Two community-based programs highlight the Shannon Foundation grants received by Albemarle County Public Schools teachers this year. Eight schools will benefit from 11 grants totaling $12,344, and each proposal advances the school division’s project-based learning model.
The largest award of $4,982 was received by Western Albemarle High School’s robotics club. “With this grant, we will be able to expand into the community a range of hands-on learning activities such as the design, programming and building of robots and the use of 3D printers,” said the school’s career specialist, Caroline Bertrand, who submitted the grant proposal.
The grant will fuel biweekly STEM-related activities in local schools, libraries, and other community facilities, together with lesson plans that will allow learning experiences to be shared on a broader basis. Bertrand says the program will have two purposes: to involve and excite the interest of a wider group of students of all ages in STEM (Science, Technology, Engineering and Math) projects and to develop higher leadership skills among the members of the robotics club, who will lead the STEM activities.
The second program is a community garden-to-table project at Agnor-Hurt Elementary School, which received $2,000. In a proposal offered by Adam Mohr, a multi-age teacher at the school, students in kindergarten through fifth grade will plant, care for, and harvest a vegetable garden; utilize their school kitchen spaces to clean, prepare and create healthy foods; and distribute the food to students in the school. There also is a plan for students to use fresh vegetables to prepare soups during the winter months.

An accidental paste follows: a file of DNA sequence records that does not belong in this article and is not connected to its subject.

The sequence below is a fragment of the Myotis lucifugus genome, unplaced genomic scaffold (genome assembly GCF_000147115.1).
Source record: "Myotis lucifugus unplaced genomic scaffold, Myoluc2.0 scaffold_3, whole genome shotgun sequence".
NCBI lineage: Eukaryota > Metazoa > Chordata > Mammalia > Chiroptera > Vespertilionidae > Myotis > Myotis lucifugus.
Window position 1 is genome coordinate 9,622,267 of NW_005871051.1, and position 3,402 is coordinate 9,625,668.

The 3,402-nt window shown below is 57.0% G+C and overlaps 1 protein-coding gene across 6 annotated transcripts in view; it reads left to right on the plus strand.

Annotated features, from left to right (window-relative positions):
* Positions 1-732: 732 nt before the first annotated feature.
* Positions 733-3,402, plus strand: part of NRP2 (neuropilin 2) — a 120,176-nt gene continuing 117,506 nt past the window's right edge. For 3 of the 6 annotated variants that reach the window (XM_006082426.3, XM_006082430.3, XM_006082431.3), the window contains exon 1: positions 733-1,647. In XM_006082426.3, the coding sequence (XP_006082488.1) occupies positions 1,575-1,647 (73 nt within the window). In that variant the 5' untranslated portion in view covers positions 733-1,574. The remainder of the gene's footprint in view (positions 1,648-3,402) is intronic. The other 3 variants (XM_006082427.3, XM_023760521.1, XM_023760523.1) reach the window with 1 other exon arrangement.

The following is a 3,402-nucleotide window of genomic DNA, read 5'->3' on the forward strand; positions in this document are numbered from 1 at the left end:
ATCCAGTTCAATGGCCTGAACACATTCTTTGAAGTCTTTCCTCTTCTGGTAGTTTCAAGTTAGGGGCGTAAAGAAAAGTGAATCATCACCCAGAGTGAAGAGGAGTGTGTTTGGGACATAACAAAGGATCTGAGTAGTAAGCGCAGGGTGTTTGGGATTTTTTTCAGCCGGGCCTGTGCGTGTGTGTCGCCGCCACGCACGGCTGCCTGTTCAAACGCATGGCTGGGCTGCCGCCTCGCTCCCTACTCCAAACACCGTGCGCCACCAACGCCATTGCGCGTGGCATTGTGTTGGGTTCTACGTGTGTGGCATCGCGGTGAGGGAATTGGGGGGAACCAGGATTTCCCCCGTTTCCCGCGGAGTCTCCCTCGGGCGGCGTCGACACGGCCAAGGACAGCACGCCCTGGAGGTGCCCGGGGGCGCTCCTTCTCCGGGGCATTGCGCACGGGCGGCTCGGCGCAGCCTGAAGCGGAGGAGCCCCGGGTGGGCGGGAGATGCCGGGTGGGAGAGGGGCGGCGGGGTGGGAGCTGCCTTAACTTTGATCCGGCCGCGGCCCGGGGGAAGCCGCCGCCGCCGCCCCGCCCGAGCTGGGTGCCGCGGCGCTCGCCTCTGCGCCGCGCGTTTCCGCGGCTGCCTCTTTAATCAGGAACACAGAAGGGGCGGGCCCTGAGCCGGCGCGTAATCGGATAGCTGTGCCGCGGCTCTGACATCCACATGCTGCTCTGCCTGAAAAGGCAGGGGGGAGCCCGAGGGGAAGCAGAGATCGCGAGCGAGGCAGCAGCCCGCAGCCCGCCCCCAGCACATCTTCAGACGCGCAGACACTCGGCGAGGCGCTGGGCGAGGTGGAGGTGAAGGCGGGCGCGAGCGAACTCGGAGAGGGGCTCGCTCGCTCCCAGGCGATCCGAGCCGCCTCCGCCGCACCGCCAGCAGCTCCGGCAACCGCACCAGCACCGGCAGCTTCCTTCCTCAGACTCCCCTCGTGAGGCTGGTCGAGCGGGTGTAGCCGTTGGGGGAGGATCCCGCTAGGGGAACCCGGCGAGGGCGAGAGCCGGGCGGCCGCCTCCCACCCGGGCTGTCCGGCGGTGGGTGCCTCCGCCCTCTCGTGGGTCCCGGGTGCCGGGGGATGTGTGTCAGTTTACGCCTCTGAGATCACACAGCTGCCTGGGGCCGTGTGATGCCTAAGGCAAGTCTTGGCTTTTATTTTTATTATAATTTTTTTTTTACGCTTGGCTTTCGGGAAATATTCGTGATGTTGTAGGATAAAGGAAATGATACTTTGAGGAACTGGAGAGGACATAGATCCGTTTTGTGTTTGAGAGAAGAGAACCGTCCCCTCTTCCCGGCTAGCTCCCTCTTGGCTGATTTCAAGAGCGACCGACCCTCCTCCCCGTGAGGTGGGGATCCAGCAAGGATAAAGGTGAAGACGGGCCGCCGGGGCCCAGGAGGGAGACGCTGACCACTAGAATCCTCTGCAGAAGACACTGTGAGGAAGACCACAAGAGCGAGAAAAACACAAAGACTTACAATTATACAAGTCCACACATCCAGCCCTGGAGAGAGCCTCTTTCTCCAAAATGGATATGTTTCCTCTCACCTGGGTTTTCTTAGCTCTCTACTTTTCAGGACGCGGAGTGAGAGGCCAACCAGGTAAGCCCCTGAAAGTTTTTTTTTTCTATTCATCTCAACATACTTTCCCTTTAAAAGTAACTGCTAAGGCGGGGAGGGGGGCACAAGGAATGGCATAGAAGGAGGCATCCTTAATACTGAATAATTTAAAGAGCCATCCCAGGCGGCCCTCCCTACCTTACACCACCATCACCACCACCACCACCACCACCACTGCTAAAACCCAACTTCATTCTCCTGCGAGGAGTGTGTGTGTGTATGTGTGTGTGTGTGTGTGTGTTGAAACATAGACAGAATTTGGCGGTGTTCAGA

“This is a fun, creative and effective way for students to learn about science, math, even history,” said Mohr. “We value helping students develop lifelong skills such as their creativity, being able to work in teams, and being able to solve problems. This will be an ideal learning laboratory.”
Adding to the project, Mohr said, will be the supporting role of parents and other members of the Agnor-Hurt community who will help with the garden’s development and recipes.
“The Shannon Foundation has been supporting creative teacher-initiated projects in the Charlottesville/Albemarle schools since 1990. By providing area teachers with grants, they are able to provide enhanced learning experiences for their students who otherwise would not benefit from these exciting new projects. We hope to continue our support for
Agnor-Hurt students participate in community garden-to-table project many years to come,” said Jim Cooper, president of the Shannon Foundation.
Other grant recipients include Baker-Butler teachers Nancy Kendall Williams ($700 for a project to create replicas of early American Indian homes, and $593 for students to create musical instruments and toys in the style of Indian tribes); Lisa Harman ($353 to fund a program for second graders who will make puppets of famous early Americans); and Lisa Baker ($224 for tools for meteorological measurements).
Albemarle High School’s Tony Wayne received $750 for a summer engineering camp for middle school girls to build a footbridge for a community park; Anne Straume of Meriwether Lewis Elementary will receive $750 for second graders to study artists and create works of their own; and Terry Graff at Cale Elementary will receive $750 for second graders to work with robots.
Stone-Robinson’s Diane Goodrich will use her $628 grant to promote wider student use of the school library, and Karen Heathcock and Ray Chrobak at Broadus Wood will use their $604 grant to enable third, fourth and fifth graders to create virtual reality 3D films.
Originally posted at Charlottesville Tomorrow.